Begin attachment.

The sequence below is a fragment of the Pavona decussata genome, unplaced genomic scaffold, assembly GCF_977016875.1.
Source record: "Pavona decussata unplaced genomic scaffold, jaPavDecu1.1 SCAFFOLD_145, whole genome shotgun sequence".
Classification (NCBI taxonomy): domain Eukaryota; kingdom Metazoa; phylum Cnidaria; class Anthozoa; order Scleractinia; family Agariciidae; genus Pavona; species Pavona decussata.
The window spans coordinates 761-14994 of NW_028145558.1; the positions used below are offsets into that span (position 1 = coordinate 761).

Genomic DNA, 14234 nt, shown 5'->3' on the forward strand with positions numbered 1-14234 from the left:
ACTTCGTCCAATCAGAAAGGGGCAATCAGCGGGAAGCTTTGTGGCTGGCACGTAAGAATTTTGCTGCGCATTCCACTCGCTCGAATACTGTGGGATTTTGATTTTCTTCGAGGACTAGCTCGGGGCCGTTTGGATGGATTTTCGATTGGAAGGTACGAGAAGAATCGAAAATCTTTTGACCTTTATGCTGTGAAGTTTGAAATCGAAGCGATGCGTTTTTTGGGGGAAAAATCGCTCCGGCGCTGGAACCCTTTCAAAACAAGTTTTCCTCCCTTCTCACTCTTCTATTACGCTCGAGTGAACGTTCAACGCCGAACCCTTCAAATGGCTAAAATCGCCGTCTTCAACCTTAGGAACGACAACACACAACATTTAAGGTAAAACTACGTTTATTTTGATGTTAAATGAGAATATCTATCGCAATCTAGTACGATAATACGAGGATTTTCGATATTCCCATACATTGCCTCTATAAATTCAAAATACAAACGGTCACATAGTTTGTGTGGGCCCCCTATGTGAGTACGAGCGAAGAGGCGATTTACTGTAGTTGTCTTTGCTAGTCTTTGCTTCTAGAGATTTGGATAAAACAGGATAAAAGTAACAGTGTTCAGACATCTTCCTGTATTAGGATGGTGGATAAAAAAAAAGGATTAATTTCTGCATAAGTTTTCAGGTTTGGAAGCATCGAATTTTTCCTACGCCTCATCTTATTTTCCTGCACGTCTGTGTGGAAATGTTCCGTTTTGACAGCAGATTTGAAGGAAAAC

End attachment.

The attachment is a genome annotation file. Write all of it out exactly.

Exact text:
The sequence below is a fragment of the Pavona decussata genome, unplaced genomic scaffold, assembly GCF_977016875.1.
Source record: "Pavona decussata unplaced genomic scaffold, jaPavDecu1.1 SCAFFOLD_145, whole genome shotgun sequence".
Classification (NCBI taxonomy): domain Eukaryota; kingdom Metazoa; phylum Cnidaria; class Anthozoa; order Scleractinia; family Agariciidae; genus Pavona; species Pavona decussata.
The window spans coordinates 761-14994 of NW_028145558.1; the positions used below are offsets into that span (position 1 = coordinate 761).

Genomic DNA, 14234 nt, shown 5'->3' on the forward strand with positions numbered 1-14234 from the left:
ACTTCGTCCAATCAGAAAGGGGCAATCAGCGGGAAGCTTTGTGGCTGGCACGTAAGAATTTTGCTGCGCATTCCACTCGCTCGAATACTGTGGGATTTTGATTTTCTTCGAGGACTAGCTCGGGGCCGTTTGGATGGATTTTCGATTGGAAGGTACGAGAAGAATCGAAAATCTTTTGACCTTTATGCTGTGAAGTTTGAAATCGAAGCGATGCGTTTTTTGGGGGAAAAATCGCTCCGGCGCTGGAACCCTTTCAAAACAAGTTTTCCTCCCTTCTCACTCTTCTATTACGCTCGAGTGAACGTTCAACGCCGAACCCTTCAAATGGCTAAAATCGCCGTCTTCAACCTTAGGAACGACAACACACAACATTTAAGGTAAAACTACGTTTATTTTGATGTTAAATGAGAATATCTATCGCAATCTAGTACGATAATACGAGGATTTTCGATATTCCCATACATTGCCTCTATAAATTCAAAATACAAACGGTCACATAGTTTGTGTGGGCCCCCTATGTGAGTACGAGCGAAGAGGCGATTTACTGTAGTTGTCTTTGCTAGTCTTTGCTTCTAGAGATTTGGATAAAACAGGATAAAAGTAACAGTGTTCAGACATCTTCCTGTATTAGGATGGTGGATAAAAAAAAAGGATTAATTTCTGCATAAGTTTTCAGGTTTGGAAGCATCGAATTTTTCCTACGCCTCATCTTATTTTCCTGCACGTCTGTGTGGAAATGTTCCGTTTTGACAGCAGATTTGAAGGAAAAC